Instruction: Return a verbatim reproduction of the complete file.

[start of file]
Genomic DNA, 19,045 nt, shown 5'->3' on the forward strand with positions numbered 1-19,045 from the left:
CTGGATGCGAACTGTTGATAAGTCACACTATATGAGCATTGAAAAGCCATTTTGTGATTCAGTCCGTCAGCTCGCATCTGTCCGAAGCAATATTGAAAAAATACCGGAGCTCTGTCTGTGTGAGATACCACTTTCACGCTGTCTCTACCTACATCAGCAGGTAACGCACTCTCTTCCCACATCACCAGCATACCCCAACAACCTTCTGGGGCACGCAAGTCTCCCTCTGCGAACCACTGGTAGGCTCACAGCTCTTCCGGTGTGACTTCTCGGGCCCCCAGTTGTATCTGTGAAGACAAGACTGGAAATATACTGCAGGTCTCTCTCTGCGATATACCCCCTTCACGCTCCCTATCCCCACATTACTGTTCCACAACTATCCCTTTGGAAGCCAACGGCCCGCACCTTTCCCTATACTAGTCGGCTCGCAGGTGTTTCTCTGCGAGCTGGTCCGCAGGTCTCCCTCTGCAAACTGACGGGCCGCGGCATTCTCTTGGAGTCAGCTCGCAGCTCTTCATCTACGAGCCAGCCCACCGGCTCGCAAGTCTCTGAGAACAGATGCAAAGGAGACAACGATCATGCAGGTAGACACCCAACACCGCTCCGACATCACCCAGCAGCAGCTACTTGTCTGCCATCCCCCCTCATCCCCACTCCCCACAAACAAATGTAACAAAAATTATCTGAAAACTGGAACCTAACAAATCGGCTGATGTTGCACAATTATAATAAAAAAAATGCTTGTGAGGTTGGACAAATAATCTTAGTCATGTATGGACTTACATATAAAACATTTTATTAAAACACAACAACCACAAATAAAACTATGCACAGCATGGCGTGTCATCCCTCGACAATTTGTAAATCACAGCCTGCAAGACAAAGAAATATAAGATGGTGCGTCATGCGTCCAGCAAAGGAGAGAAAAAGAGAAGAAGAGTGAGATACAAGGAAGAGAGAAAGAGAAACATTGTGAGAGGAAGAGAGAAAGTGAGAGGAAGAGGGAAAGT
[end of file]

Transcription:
Genomic DNA, 19,045 nt, shown 5'->3' on the forward strand with positions numbered 1-19,045 from the left:
CTGGATGCGAACTGTTGATAAGTCACACTATATGAGCATTGAAAAGCCATTTTGTGATTCAGTCCGTCAGCTCGCATCTGTCCGAAGCAATATTGAAAAAATACCGGAGCTCTGTCTGTGTGAGATACCACTTTCACGCTGTCTCTACCTACATCAGCAGGTAACGCACTCTCTTCCCACATCACCAGCATACCCCAACAACCTTCTGGGGCACGCAAGTCTCCCTCTGCGAACCACTGGTAGGCTCACAGCTCTTCCGGTGTGACTTCTCGGGCCCCCAGTTGTATCTGTGAAGACAAGACTGGAAATATACTGCAGGTCTCTCTCTGCGATATACCCCCTTCACGCTCCCTATCCCCACATTACTGTTCCACAACTATCCCTTTGGAAGCCAACGGCCCGCACCTTTCCCTATACTAGTCGGCTCGCAGGTGTTTCTCTGCGAGCTGGTCCGCAGGTCTCCCTCTGCAAACTGACGGGCCGCGGCATTCTCTTGGAGTCAGCTCGCAGCTCTTCATCTACGAGCCAGCCCACCGGCTCGCAAGTCTCTGAGAACAGATGCAAAGGAGACAACGATCATGCAGGTAGACACCCAACACCGCTCCGACATCACCCAGCAGCAGCTACTTGTCTGCCATCCCCCCTCATCCCCACTCCCCACAAACAAATGTAACAAAAATTATCTGAAAACTGGAACCTAACAAATCGGCTGATGTTGCACAATTATAATAAAAAAAATGCTTGTGAGGTTGGACAAATAATCTTAGTCATGTATGGACTTACATATAAAACATTTTATTAAAACACAACAACCACAAATAAAACTATGCACAGCATGGCGTGTCATCCCTCGACAATTTGTAAATCACAGCCTGCAAGACAAAGAAATATAAGATGGTGCGTCATGCGTCCAGCAAAGGAGAGAAAAAGAGAAGAAGAGTGAGATACAAGGAAGAGAGAAAGAGAAACATTGTGAGAGGAAGAGAGAAAGTGAGAGGAAGAGGGAAAGT